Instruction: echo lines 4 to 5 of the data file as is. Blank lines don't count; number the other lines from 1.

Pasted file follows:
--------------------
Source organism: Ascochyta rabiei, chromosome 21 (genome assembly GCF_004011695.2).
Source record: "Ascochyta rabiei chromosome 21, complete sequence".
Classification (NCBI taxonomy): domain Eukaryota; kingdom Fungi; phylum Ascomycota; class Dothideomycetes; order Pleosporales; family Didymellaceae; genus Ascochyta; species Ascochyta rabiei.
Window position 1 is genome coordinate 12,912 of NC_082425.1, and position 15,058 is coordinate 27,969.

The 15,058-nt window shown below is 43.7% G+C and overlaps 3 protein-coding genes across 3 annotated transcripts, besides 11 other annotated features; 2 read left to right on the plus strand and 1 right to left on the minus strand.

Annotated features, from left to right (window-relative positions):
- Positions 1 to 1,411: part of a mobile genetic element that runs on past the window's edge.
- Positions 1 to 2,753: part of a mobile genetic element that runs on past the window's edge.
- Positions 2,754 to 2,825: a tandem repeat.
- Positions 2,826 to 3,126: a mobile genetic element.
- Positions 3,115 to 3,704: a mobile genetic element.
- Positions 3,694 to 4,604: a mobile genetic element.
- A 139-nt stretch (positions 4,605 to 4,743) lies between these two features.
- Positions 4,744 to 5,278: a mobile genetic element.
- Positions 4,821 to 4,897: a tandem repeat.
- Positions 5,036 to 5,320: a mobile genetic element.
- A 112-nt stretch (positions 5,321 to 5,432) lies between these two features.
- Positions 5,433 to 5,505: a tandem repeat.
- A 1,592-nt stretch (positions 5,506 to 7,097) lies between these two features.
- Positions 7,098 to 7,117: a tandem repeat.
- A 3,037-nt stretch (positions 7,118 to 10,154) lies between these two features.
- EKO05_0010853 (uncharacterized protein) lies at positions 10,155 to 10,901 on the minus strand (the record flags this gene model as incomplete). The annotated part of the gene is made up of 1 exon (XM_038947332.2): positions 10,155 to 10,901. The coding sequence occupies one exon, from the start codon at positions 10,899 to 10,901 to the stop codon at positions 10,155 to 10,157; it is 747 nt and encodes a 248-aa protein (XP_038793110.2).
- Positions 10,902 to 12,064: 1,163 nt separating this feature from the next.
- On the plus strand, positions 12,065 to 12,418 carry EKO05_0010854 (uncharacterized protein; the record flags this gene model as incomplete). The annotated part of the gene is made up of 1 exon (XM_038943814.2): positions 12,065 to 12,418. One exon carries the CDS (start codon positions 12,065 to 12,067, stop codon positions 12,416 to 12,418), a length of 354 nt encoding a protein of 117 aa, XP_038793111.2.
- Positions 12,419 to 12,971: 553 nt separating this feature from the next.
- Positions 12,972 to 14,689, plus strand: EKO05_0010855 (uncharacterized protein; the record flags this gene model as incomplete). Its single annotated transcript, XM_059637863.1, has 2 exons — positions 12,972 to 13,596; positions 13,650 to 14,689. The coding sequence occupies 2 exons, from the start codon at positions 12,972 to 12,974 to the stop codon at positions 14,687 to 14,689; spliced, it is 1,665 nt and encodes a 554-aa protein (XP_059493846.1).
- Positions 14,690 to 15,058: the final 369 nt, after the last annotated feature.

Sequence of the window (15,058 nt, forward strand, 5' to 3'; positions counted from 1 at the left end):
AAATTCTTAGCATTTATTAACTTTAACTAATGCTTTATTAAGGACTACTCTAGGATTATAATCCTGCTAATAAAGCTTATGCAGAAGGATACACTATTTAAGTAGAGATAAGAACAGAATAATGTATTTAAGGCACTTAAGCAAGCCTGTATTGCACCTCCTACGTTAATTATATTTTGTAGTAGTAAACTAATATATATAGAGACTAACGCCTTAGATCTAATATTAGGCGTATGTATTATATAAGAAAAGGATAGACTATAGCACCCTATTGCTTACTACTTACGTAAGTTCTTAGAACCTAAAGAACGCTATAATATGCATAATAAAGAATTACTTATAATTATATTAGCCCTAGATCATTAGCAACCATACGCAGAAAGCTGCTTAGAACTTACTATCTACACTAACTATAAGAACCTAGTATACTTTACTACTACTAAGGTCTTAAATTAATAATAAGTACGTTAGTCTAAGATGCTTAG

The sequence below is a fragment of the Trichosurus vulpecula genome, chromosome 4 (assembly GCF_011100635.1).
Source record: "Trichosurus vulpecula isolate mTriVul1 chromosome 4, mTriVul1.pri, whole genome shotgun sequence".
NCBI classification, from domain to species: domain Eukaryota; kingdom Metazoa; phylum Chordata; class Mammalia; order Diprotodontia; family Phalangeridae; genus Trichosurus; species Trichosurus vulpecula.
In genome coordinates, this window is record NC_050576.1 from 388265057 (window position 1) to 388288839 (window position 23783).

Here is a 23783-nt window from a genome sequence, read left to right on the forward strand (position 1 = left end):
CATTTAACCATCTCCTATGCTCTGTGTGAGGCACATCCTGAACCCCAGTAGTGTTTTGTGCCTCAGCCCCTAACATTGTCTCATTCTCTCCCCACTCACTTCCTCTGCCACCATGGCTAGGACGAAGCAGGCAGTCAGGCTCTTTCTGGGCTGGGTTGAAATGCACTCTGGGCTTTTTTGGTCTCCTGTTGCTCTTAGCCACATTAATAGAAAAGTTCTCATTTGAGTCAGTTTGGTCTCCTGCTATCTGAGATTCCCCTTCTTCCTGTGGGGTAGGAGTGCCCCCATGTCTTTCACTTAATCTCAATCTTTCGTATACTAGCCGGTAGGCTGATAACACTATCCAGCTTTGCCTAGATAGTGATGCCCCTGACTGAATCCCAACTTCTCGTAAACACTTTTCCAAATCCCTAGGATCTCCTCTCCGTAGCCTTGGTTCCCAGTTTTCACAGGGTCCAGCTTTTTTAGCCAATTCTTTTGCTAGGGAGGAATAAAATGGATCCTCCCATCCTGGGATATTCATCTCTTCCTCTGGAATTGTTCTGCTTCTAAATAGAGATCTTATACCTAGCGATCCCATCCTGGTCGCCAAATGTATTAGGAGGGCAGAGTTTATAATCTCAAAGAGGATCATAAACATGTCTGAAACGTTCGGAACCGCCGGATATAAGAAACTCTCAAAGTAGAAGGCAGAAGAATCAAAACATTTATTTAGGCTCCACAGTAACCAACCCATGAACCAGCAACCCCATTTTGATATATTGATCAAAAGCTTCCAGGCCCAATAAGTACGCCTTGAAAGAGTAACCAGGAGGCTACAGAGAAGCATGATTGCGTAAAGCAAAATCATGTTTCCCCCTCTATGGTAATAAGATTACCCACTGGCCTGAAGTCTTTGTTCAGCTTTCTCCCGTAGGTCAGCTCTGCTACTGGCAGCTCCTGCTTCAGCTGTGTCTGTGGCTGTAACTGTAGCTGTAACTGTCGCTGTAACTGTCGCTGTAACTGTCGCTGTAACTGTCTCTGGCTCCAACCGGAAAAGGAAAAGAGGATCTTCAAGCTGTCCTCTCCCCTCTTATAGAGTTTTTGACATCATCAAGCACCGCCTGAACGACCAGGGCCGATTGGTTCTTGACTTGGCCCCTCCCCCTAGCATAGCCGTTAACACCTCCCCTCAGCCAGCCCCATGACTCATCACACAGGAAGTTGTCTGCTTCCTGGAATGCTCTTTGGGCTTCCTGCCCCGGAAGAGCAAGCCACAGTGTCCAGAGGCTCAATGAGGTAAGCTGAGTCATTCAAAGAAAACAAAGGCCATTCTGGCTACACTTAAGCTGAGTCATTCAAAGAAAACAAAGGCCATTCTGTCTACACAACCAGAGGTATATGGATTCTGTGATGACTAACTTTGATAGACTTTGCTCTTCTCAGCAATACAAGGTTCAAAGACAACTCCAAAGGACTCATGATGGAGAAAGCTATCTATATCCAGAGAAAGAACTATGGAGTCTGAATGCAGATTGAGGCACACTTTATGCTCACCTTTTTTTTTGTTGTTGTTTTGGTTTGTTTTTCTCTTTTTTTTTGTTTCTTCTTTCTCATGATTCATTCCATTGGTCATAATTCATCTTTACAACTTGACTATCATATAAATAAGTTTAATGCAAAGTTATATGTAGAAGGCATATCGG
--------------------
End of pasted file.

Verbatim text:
Window position 1 is genome coordinate 12,912 of NC_082425.1, and position 15,058 is coordinate 27,969.

The 15,058-nt window shown below is 43.7% G+C and overlaps 3 protein-coding genes across 3 annotated transcripts, besides 11 other annotated features; 2 read left to right on the plus strand and 1 right to left on the minus strand.